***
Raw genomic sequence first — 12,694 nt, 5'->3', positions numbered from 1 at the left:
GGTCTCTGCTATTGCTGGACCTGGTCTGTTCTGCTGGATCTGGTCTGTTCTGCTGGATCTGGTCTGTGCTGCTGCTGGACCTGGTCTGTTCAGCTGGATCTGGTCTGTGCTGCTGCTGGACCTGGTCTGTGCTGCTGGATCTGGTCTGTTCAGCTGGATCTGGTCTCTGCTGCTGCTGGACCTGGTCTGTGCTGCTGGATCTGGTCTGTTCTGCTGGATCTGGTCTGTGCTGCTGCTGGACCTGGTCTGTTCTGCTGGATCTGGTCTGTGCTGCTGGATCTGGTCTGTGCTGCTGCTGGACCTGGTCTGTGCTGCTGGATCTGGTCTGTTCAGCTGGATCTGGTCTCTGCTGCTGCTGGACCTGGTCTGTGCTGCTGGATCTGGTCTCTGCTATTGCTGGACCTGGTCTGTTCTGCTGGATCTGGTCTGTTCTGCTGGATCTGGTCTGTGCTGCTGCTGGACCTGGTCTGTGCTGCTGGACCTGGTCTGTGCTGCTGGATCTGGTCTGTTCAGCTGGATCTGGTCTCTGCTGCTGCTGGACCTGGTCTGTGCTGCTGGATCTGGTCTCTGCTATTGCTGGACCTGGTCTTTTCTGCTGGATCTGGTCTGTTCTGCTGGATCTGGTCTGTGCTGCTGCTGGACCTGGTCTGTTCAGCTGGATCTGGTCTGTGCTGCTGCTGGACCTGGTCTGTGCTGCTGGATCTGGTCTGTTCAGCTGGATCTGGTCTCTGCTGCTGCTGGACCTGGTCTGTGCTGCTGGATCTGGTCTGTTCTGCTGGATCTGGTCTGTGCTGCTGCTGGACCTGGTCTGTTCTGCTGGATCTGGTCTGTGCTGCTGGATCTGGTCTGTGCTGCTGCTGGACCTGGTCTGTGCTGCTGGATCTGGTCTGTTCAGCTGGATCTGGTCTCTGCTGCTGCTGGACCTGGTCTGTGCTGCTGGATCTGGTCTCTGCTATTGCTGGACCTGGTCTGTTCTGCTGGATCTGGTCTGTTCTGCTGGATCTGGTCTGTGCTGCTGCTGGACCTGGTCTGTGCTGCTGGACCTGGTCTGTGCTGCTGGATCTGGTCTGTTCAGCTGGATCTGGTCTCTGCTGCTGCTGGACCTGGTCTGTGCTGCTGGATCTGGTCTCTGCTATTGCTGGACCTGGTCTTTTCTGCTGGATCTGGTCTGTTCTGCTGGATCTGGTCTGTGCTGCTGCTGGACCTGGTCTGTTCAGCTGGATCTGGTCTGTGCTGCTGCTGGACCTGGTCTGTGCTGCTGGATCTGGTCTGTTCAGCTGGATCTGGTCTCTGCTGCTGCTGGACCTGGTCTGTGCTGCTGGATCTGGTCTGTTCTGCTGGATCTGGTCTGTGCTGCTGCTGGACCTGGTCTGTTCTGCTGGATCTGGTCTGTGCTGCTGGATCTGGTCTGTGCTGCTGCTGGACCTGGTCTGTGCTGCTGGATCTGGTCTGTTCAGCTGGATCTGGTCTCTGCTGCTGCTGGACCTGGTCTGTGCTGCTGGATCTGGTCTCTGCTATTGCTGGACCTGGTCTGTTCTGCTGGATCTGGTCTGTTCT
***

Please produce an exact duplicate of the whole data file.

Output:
Raw genomic sequence first — 12,694 nt, 5'->3', positions numbered from 1 at the left:
GGTCTCTGCTATTGCTGGACCTGGTCTGTTCTGCTGGATCTGGTCTGTTCTGCTGGATCTGGTCTGTGCTGCTGCTGGACCTGGTCTGTTCAGCTGGATCTGGTCTGTGCTGCTGCTGGACCTGGTCTGTGCTGCTGGATCTGGTCTGTTCAGCTGGATCTGGTCTCTGCTGCTGCTGGACCTGGTCTGTGCTGCTGGATCTGGTCTGTTCTGCTGGATCTGGTCTGTGCTGCTGCTGGACCTGGTCTGTTCTGCTGGATCTGGTCTGTGCTGCTGGATCTGGTCTGTGCTGCTGCTGGACCTGGTCTGTGCTGCTGGATCTGGTCTGTTCAGCTGGATCTGGTCTCTGCTGCTGCTGGACCTGGTCTGTGCTGCTGGATCTGGTCTCTGCTATTGCTGGACCTGGTCTGTTCTGCTGGATCTGGTCTGTTCTGCTGGATCTGGTCTGTGCTGCTGCTGGACCTGGTCTGTGCTGCTGGACCTGGTCTGTGCTGCTGGATCTGGTCTGTTCAGCTGGATCTGGTCTCTGCTGCTGCTGGACCTGGTCTGTGCTGCTGGATCTGGTCTCTGCTATTGCTGGACCTGGTCTTTTCTGCTGGATCTGGTCTGTTCTGCTGGATCTGGTCTGTGCTGCTGCTGGACCTGGTCTGTTCAGCTGGATCTGGTCTGTGCTGCTGCTGGACCTGGTCTGTGCTGCTGGATCTGGTCTGTTCAGCTGGATCTGGTCTCTGCTGCTGCTGGACCTGGTCTGTGCTGCTGGATCTGGTCTGTTCTGCTGGATCTGGTCTGTGCTGCTGCTGGACCTGGTCTGTTCTGCTGGATCTGGTCTGTGCTGCTGGATCTGGTCTGTGCTGCTGCTGGACCTGGTCTGTGCTGCTGGATCTGGTCTGTTCAGCTGGATCTGGTCTCTGCTGCTGCTGGACCTGGTCTGTGCTGCTGGATCTGGTCTCTGCTATTGCTGGACCTGGTCTGTTCTGCTGGATCTGGTCTGTTCTGCTGGATCTGGTCTGTGCTGCTGCTGGACCTGGTCTGTGCTGCTGGACCTGGTCTGTGCTGCTGGATCTGGTCTGTTCAGCTGGATCTGGTCTCTGCTGCTGCTGGACCTGGTCTGTGCTGCTGGATCTGGTCTCTGCTATTGCTGGACCTGGTCTTTTCTGCTGGATCTGGTCTGTTCTGCTGGATCTGGTCTGTGCTGCTGCTGGACCTGGTCTGTTCAGCTGGATCTGGTCTGTGCTGCTGCTGGACCTGGTCTGTGCTGCTGGATCTGGTCTGTTCAGCTGGATCTGGTCTCTGCTGCTGCTGGACCTGGTCTGTGCTGCTGGATCTGGTCTGTTCTGCTGGATCTGGTCTGTGCTGCTGCTGGACCTGGTCTGTTCTGCTGGATCTGGTCTGTGCTGCTGGATCTGGTCTGTGCTGCTGCTGGACCTGGTCTGTGCTGCTGGATCTGGTCTGTTCAGCTGGATCTGGTCTCTGCTGCTGCTGGACCTGGTCTGTGCTGCTGGATCTGGTCTCTGCTATTGCTGGACCTGGTCTGTTCTGCTGGATCTGGTCTGTTCT